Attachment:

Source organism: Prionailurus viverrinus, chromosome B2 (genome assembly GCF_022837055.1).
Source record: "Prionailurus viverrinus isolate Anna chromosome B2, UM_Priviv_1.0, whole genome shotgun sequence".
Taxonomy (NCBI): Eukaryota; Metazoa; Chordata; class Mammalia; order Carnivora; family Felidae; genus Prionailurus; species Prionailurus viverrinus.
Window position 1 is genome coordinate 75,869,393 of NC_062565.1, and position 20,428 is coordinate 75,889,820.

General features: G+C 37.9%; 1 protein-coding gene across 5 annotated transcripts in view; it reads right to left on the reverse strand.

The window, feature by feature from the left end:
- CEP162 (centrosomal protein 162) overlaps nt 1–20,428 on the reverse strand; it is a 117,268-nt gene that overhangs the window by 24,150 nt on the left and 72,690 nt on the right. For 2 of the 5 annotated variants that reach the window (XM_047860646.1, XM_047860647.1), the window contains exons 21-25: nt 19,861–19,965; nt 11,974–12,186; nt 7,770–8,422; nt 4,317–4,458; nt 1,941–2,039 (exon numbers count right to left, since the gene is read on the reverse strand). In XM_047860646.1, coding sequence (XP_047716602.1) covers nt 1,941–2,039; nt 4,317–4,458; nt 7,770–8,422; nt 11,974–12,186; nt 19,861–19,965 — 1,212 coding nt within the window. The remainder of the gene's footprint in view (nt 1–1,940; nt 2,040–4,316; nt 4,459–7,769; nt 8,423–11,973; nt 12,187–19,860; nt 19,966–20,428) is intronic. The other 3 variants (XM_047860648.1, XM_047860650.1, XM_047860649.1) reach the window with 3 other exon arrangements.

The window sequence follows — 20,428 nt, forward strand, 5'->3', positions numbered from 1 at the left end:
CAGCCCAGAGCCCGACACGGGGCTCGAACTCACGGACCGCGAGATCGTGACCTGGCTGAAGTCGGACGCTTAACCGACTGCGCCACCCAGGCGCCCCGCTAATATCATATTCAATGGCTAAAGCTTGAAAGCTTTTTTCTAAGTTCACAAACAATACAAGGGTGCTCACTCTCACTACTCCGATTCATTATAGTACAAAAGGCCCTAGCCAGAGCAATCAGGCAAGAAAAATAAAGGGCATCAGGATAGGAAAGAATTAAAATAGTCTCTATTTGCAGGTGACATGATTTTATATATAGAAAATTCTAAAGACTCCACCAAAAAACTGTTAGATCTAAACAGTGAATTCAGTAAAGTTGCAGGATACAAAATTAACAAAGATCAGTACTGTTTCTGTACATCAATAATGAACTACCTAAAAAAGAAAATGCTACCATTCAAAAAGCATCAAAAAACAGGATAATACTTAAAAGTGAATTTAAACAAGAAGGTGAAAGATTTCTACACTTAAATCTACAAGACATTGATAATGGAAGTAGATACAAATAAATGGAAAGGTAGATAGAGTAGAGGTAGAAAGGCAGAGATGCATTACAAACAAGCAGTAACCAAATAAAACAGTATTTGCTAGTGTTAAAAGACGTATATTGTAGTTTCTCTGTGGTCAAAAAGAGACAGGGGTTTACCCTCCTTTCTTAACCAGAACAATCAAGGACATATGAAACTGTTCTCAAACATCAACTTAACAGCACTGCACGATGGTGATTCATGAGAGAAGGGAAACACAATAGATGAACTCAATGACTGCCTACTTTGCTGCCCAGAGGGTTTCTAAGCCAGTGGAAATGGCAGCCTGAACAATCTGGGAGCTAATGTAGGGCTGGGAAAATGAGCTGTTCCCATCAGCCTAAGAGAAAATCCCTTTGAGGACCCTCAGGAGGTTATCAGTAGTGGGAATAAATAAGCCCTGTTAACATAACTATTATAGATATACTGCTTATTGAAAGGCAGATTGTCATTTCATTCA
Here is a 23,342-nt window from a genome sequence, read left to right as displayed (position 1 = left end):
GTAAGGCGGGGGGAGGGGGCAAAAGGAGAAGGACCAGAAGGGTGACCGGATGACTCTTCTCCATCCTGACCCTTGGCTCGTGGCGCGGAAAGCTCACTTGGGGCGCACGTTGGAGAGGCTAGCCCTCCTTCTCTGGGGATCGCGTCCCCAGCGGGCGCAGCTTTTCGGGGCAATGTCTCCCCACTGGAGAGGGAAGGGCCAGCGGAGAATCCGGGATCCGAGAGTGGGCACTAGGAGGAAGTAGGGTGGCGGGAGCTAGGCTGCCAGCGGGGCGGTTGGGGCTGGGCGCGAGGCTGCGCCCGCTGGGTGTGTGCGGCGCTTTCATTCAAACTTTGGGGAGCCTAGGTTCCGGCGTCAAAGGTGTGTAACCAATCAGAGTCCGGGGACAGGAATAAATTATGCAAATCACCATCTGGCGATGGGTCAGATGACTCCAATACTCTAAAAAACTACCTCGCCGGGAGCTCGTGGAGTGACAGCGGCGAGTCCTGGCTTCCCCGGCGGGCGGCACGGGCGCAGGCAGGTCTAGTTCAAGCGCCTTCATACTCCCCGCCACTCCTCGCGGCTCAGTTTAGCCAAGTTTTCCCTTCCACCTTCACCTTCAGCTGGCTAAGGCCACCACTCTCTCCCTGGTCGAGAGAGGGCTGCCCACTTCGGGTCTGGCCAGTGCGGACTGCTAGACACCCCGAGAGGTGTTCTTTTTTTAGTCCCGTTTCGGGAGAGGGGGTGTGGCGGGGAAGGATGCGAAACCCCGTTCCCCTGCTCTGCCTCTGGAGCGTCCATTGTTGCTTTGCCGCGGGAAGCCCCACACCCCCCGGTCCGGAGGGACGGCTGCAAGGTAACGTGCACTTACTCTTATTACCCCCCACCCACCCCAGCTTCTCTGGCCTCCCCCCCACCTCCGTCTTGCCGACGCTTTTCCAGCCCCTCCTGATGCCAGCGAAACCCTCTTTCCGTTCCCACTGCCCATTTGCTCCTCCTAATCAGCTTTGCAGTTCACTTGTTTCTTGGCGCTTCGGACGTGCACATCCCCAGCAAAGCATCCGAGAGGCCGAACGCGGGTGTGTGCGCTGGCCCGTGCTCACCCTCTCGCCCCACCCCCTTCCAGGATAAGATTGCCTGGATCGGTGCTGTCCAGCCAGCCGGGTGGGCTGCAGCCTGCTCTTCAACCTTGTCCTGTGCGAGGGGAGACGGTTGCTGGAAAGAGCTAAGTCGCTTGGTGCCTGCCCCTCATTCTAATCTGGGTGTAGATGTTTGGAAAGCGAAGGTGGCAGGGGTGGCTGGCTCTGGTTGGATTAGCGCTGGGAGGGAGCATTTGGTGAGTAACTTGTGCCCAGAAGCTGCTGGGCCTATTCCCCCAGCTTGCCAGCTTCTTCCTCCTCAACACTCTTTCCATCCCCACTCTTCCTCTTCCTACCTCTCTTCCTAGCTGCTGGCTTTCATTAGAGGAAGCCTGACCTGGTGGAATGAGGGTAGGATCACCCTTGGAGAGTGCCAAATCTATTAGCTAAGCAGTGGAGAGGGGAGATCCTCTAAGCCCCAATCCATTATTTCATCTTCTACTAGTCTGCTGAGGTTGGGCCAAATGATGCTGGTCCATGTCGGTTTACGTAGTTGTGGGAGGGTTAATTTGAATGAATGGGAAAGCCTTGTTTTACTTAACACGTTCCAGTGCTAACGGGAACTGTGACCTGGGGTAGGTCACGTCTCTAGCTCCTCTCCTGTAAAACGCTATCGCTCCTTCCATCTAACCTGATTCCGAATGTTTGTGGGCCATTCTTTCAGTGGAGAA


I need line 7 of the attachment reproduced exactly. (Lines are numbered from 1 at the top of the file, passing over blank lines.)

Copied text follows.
- CEP162 (centrosomal protein 162) overlaps nt 1–20,428 on the reverse strand; it is a 117,268-nt gene that overhangs the window by 24,150 nt on the left and 72,690 nt on the right. For 2 of the 5 annotated variants that reach the window (XM_047860646.1, XM_047860647.1), the window contains exons 21-25: nt 19,861–19,965; nt 11,974–12,186; nt 7,770–8,422; nt 4,317–4,458; nt 1,941–2,039 (exon numbers count right to left, since the gene is read on the reverse strand). In XM_047860646.1, coding sequence (XP_047716602.1) covers nt 1,941–2,039; nt 4,317–4,458; nt 7,770–8,422; nt 11,974–12,186; nt 19,861–19,965 — 1,212 coding nt within the window. The remainder of the gene's footprint in view (nt 1–1,940; nt 2,040–4,316; nt 4,459–7,769; nt 8,423–11,973; nt 12,187–19,860; nt 19,966–20,428) is intronic. The other 3 variants (XM_047860648.1, XM_047860650.1, XM_047860649.1) reach the window with 3 other exon arrangements.